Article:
In the run up to a school visit I tailor the interactive tour to the age group of the students who will see the show on the day. The school visit day starts before 7am with myself and another demonstrator loading the Van at the UoS Campus (There is always at least 2 of us).
Set up in the school takes about 30 minutes and the first show typically starts at the time of the first lesson. On entering the school hall and seeing the dome the students are already excited and often asking questions such as "what is it?", I am always surprised by the number of students who do not actually know what a planetarium is!
When the students have calmed down, myself and another team member explain the projection set-up in the dome, various health and safety aspects and we follow this with explaining about what an astronomer (like ourselves) do in their every day life and talk a little bit about our individual research or our undergraduate work.
A typical show is about 50 minutes long, we show the film "We are Astronomers" to Key stage 3 and above, it explains the electromagnetic spectrum incredibly well, and also shows exactly how astronomers use the spectrum to study all parts of the Universe. We follow the film with a 25-minute interactive tour of the sky as seen from the Northern Hemisphere. This includes discussion of the physics of the stars, which is a syllabus subject for KS3 and above. The students are expected to answer our questions during the talk, and then we will answer their questions outside the dome.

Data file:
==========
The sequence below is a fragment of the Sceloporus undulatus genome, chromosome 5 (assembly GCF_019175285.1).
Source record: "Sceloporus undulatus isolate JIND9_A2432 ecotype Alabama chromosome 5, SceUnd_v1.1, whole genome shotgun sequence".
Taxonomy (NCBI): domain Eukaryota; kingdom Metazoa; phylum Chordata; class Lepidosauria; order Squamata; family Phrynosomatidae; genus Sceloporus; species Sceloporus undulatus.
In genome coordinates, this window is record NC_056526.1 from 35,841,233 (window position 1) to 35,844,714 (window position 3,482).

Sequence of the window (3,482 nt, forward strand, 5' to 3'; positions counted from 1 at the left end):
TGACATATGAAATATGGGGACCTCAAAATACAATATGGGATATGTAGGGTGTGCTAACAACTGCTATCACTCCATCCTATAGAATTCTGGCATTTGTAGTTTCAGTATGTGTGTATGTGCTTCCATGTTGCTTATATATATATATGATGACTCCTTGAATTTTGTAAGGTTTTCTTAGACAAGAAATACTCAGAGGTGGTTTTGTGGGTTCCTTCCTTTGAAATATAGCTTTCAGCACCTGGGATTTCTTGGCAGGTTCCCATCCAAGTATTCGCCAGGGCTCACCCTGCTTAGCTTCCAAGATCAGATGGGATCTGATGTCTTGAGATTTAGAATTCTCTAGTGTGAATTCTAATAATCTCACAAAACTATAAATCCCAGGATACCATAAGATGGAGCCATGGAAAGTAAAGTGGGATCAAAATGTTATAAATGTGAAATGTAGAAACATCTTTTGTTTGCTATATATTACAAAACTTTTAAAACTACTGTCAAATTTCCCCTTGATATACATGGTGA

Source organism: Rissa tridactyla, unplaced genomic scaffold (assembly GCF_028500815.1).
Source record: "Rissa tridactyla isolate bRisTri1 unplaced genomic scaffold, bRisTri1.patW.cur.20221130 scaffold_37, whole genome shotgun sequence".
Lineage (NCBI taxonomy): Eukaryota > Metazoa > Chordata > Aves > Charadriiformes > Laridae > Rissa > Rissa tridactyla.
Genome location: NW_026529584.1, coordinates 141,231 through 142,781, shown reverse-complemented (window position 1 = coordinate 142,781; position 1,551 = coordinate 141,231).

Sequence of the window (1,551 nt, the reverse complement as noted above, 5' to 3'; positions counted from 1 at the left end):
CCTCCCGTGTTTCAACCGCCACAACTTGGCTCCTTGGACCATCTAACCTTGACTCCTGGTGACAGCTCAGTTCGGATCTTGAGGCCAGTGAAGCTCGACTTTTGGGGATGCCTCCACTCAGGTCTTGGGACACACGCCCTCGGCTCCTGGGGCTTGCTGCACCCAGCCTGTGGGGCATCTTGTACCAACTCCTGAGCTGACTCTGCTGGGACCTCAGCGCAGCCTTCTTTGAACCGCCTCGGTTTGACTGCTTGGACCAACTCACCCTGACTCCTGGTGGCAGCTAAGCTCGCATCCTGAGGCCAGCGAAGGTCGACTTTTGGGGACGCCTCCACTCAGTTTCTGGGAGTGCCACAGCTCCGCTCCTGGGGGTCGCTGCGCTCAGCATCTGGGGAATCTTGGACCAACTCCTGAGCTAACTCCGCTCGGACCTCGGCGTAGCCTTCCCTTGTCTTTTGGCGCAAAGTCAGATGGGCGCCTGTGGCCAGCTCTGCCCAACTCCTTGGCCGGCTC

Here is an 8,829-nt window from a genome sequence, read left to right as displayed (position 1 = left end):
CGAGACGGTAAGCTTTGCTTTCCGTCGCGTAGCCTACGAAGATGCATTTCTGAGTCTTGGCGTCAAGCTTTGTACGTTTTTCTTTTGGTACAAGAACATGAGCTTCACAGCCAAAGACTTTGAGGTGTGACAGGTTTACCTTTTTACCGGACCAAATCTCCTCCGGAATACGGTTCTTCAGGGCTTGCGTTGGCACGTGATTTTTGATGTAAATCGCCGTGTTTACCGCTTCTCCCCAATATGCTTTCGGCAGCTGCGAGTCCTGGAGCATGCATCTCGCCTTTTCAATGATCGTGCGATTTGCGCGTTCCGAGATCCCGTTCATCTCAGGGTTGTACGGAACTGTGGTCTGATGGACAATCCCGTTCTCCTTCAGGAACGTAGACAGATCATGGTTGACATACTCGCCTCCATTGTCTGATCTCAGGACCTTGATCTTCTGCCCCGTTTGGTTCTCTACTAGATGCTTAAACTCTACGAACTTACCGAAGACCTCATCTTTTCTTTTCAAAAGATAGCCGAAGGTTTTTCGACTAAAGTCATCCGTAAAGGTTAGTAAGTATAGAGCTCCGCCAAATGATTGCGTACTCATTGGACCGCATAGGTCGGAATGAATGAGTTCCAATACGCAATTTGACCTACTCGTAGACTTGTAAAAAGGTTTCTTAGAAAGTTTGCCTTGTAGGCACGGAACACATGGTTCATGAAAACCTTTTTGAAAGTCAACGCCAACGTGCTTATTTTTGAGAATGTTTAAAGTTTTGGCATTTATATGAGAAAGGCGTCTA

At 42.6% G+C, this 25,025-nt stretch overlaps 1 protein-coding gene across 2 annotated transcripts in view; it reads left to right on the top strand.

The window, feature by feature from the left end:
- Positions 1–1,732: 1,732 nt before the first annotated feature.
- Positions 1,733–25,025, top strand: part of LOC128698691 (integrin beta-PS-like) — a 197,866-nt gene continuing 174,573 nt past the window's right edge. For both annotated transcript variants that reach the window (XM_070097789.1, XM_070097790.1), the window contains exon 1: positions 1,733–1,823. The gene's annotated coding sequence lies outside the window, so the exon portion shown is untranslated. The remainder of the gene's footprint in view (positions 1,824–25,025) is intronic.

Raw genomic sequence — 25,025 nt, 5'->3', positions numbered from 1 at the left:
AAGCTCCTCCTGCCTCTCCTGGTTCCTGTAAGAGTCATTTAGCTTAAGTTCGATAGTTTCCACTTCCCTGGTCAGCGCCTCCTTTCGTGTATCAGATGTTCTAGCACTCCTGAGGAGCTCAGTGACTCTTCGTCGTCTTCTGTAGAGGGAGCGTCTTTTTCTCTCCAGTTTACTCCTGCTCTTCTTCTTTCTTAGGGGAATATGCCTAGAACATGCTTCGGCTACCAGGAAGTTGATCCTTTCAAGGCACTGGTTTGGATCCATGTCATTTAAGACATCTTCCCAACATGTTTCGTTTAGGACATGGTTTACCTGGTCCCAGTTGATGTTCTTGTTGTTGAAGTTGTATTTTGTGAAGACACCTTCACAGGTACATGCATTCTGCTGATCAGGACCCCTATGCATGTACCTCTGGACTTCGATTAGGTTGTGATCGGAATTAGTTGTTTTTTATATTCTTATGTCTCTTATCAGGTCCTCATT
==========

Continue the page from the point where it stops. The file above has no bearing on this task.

For primary level students we talk more about the planets and our solar system and for A-Level we tailor the talk to the syllabus and I discuss actual graphs and data from my PhD thesis in the context of "Keplers Third Law" and "Newtowns Law of Gravitation" and how we determine the mass of planets and black holes.
At the end of the show we get the students back outside the dome and allow them to ask us questions about physics and astronomy and being an astronomer. These question sessions can go on for more than 10 minutes, and often end with the teacher having to take our email address so that the students questions which they still have about physics and astronomy can be sent to us after we leave.
We typically do 5 shows in a school visit and because we can only get a maximum of 30 students in the dome at one time, this means we see about 150 students on each visit. Events where we do 30 minute interactive shows only (no film) or those which go on after school times mean that for some events we can see over 200 students in one day.